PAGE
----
Mohamed Hadid, Gigi and Bella Hadid’s Father, Sentenced to Community Service Over His Gargantuan Bel Air Mansion Project

Hadid was accused of building a home larger than the city—and his building permits—allowed.

Mohamed and Bella Hadid

Nearly since he purchased the property in 2011, real estate developer Mohamed Hadid, who happens to also be the father of none other than sister-supermodels Gigi and Bella Hadid, has been embroiled in a conflict with the City of Los Angeles over his construction of a massive mansion in the hills of Bel Air.

On Thursday, the Los Angeles Times reported he was finally sentenced to 200 hours of community service, three years’ probation, and approximately $3,000 in fines, in addition to a sum paid to the city to compensate for building department costs, after he pled no-contest to the charges levied against him in May.

Hadid’s yet-incomplete mansion, a sprawling, 30,000-square-foot Bel Air complex, looms over the neighborhood, nearly two times taller than its permits allowed and allegedly threatening the homes below. According to the prosecution for the case, the house also had balconies, bedrooms, and an entire IMAX movie theater that had not been approved by the city (so at least when its next billionaire owner is placed under house arrest, they will be able to watch Dunkirk in its final form); when the city rescinded building permits, construction continued regardless.

It earned the nickname the “Starship Enterprise” from “outraged neighbors,” as the New York Times described the building’s opponents in a 2015 investigative piece. (Other Los Angeles residents, feeling the “mega-mansion” didn’t accurately convey the scale of the massive homes that have been constructed around the city in recent years, instead coined the term “giga-mansion.”)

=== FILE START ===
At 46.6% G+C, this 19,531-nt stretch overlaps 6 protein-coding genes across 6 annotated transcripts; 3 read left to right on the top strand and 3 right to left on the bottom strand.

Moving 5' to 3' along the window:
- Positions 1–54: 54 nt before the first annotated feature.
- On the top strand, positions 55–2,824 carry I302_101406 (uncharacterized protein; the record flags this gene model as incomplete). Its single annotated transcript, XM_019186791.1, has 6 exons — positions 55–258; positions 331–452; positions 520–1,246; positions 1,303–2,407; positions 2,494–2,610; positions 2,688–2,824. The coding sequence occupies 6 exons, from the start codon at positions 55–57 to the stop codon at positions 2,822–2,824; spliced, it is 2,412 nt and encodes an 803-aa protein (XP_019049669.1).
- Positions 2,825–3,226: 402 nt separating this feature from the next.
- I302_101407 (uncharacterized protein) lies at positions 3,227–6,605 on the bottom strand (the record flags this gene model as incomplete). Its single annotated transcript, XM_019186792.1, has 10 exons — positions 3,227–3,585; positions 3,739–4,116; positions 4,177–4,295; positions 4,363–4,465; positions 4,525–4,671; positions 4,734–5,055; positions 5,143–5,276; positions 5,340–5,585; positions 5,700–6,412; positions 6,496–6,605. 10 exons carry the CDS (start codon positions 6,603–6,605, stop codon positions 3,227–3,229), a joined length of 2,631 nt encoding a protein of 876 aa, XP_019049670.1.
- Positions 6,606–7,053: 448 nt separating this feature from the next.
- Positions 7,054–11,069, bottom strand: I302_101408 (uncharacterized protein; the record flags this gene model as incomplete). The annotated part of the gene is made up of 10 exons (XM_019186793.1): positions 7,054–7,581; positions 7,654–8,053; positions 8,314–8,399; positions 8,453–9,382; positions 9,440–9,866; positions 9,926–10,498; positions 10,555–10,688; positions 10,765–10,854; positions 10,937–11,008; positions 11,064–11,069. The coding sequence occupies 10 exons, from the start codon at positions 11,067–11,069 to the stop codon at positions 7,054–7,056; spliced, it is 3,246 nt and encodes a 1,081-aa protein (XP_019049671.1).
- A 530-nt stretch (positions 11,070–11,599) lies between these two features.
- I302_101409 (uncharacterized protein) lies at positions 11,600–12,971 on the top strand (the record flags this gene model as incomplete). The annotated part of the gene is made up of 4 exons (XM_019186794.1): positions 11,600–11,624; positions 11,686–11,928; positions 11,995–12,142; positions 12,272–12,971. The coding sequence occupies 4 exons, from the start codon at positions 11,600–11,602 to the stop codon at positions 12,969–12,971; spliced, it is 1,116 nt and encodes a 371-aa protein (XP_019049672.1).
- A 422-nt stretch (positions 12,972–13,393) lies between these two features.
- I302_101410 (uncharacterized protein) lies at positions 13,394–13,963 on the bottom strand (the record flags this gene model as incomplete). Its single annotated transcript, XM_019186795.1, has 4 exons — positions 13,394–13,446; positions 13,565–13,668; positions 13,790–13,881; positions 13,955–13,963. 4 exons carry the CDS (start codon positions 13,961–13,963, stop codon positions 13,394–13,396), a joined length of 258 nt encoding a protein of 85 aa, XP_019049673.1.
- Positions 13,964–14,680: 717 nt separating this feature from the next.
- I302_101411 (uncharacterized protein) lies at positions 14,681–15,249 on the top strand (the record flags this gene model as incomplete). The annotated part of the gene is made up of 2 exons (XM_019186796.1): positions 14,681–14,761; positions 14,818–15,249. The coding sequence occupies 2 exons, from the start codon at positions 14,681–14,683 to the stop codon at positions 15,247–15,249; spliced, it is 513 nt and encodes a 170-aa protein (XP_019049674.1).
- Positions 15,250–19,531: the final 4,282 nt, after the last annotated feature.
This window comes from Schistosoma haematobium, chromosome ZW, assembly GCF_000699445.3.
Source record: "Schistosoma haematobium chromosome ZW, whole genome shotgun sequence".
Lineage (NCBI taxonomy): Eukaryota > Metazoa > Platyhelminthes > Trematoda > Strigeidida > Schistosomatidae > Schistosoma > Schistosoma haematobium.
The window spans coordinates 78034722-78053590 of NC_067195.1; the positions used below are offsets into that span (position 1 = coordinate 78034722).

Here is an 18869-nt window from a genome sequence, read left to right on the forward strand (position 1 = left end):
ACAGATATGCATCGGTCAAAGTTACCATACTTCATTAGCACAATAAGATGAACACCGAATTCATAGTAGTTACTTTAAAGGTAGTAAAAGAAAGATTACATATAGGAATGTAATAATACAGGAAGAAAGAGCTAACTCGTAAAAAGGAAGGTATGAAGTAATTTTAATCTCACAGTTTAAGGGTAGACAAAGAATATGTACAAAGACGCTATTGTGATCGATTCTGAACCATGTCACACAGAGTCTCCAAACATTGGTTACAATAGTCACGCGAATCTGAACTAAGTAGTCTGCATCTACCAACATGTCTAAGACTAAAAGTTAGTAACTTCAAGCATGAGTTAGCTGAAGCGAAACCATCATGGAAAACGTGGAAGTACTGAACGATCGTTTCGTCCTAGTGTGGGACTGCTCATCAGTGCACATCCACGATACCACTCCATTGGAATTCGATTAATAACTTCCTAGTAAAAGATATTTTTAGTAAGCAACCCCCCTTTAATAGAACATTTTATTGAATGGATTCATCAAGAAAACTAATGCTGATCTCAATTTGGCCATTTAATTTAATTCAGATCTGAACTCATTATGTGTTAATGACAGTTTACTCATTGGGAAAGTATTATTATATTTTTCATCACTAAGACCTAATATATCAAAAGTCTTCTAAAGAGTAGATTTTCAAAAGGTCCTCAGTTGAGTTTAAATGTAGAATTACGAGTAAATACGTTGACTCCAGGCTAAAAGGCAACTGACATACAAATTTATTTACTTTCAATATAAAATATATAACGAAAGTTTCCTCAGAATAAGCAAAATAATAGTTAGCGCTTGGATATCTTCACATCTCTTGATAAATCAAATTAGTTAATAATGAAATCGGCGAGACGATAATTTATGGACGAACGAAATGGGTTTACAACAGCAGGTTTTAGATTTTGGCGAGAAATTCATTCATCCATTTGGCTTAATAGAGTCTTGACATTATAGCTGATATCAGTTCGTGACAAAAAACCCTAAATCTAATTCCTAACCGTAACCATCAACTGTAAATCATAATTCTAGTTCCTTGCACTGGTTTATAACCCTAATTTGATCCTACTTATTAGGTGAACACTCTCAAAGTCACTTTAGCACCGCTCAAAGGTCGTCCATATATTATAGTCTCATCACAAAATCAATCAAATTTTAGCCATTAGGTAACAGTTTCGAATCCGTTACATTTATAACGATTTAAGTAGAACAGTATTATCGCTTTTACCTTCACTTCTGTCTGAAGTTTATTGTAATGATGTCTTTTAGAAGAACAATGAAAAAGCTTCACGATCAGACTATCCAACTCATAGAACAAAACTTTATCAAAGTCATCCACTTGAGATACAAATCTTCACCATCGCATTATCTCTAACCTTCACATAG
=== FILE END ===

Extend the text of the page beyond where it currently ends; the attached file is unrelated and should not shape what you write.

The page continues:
Over the past few years, neighbors have documented landslides descending from the hill where the mansion is being built and have complained of the sound of jackhammers. In addition to the sanctions placed on Hadid himself, the court ordered him to hire an engineer to work on stabilizing the hillside. The judge did not decide whether Hadid will have to pay the cost for demolition if construction cannot be finished within the city’s limitations.

Hadid, who did not appear in court for sentencing Thursday, is represented by Robert Shapiro—the same lawyer who represented O.J. Simpson in 1995, and who now represents the Kardashians. Shapiro described the so-called “Starship Enterprise” as “safe as any building that’s ever been built,” according to the Los Angeles Times. “I can assure you that when this building is complete, it will be one of the most beautiful homes in Bel-Air, if not the country.”

Still, it’s estimated the building could take as much as three and a half more years to complete, and, as Jezebel noted Thursday evening, the sentence is functionally a “slap on the wrist.” Whatever the result, this drama is certainly not going to appear on Real Housewives of Beverly Hills.

Bella Hadid, a bubble bath, and Jenga—what more could you want?